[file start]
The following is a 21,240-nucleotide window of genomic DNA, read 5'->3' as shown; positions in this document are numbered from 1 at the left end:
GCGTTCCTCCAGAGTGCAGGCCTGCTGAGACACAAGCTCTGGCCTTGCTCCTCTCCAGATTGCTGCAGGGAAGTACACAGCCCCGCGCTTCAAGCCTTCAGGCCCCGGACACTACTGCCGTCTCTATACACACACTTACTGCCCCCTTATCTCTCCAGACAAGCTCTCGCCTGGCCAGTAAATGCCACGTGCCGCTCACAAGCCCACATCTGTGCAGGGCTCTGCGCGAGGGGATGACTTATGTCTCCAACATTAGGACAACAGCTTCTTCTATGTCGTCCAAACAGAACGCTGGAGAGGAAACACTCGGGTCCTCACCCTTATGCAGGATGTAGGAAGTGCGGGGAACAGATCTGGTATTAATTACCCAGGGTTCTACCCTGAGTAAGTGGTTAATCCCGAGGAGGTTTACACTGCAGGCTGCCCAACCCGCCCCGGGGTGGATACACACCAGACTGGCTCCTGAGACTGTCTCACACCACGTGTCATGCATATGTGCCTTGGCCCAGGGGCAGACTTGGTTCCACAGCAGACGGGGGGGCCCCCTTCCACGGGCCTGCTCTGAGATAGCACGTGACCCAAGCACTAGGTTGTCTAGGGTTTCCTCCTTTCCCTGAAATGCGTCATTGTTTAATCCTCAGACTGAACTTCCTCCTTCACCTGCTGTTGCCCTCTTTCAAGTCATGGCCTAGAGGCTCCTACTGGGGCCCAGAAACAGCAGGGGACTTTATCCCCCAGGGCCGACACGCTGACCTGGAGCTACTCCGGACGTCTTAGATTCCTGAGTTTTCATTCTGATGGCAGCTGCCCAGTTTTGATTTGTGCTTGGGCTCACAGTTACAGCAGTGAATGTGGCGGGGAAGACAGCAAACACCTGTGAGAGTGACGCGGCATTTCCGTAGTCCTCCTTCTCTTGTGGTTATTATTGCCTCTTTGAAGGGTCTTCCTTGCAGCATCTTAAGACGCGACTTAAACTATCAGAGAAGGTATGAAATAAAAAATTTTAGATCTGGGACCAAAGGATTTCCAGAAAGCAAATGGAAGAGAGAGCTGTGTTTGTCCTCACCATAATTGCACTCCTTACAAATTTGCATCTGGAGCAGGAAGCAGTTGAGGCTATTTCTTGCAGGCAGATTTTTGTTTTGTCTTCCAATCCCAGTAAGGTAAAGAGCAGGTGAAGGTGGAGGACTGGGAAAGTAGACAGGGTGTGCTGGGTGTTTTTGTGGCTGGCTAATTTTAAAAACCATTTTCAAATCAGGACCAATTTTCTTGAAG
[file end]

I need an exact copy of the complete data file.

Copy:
The following is a 21,240-nucleotide window of genomic DNA, read 5'->3' as shown; positions in this document are numbered from 1 at the left end:
GCGTTCCTCCAGAGTGCAGGCCTGCTGAGACACAAGCTCTGGCCTTGCTCCTCTCCAGATTGCTGCAGGGAAGTACACAGCCCCGCGCTTCAAGCCTTCAGGCCCCGGACACTACTGCCGTCTCTATACACACACTTACTGCCCCCTTATCTCTCCAGACAAGCTCTCGCCTGGCCAGTAAATGCCACGTGCCGCTCACAAGCCCACATCTGTGCAGGGCTCTGCGCGAGGGGATGACTTATGTCTCCAACATTAGGACAACAGCTTCTTCTATGTCGTCCAAACAGAACGCTGGAGAGGAAACACTCGGGTCCTCACCCTTATGCAGGATGTAGGAAGTGCGGGGAACAGATCTGGTATTAATTACCCAGGGTTCTACCCTGAGTAAGTGGTTAATCCCGAGGAGGTTTACACTGCAGGCTGCCCAACCCGCCCCGGGGTGGATACACACCAGACTGGCTCCTGAGACTGTCTCACACCACGTGTCATGCATATGTGCCTTGGCCCAGGGGCAGACTTGGTTCCACAGCAGACGGGGGGGCCCCCTTCCACGGGCCTGCTCTGAGATAGCACGTGACCCAAGCACTAGGTTGTCTAGGGTTTCCTCCTTTCCCTGAAATGCGTCATTGTTTAATCCTCAGACTGAACTTCCTCCTTCACCTGCTGTTGCCCTCTTTCAAGTCATGGCCTAGAGGCTCCTACTGGGGCCCAGAAACAGCAGGGGACTTTATCCCCCAGGGCCGACACGCTGACCTGGAGCTACTCCGGACGTCTTAGATTCCTGAGTTTTCATTCTGATGGCAGCTGCCCAGTTTTGATTTGTGCTTGGGCTCACAGTTACAGCAGTGAATGTGGCGGGGAAGACAGCAAACACCTGTGAGAGTGACGCGGCATTTCCGTAGTCCTCCTTCTCTTGTGGTTATTATTGCCTCTTTGAAGGGTCTTCCTTGCAGCATCTTAAGACGCGACTTAAACTATCAGAGAAGGTATGAAATAAAAAATTTTAGATCTGGGACCAAAGGATTTCCAGAAAGCAAATGGAAGAGAGAGCTGTGTTTGTCCTCACCATAATTGCACTCCTTACAAATTTGCATCTGGAGCAGGAAGCAGTTGAGGCTATTTCTTGCAGGCAGATTTTTGTTTTGTCTTCCAATCCCAGTAAGGTAAAGAGCAGGTGAAGGTGGAGGACTGGGAAAGTAGACAGGGTGTGCTGGGTGTTTTTGTGGCTGGCTAATTTTAAAAACCATTTTCAAATCAGGACCAATTTTCTTGAAG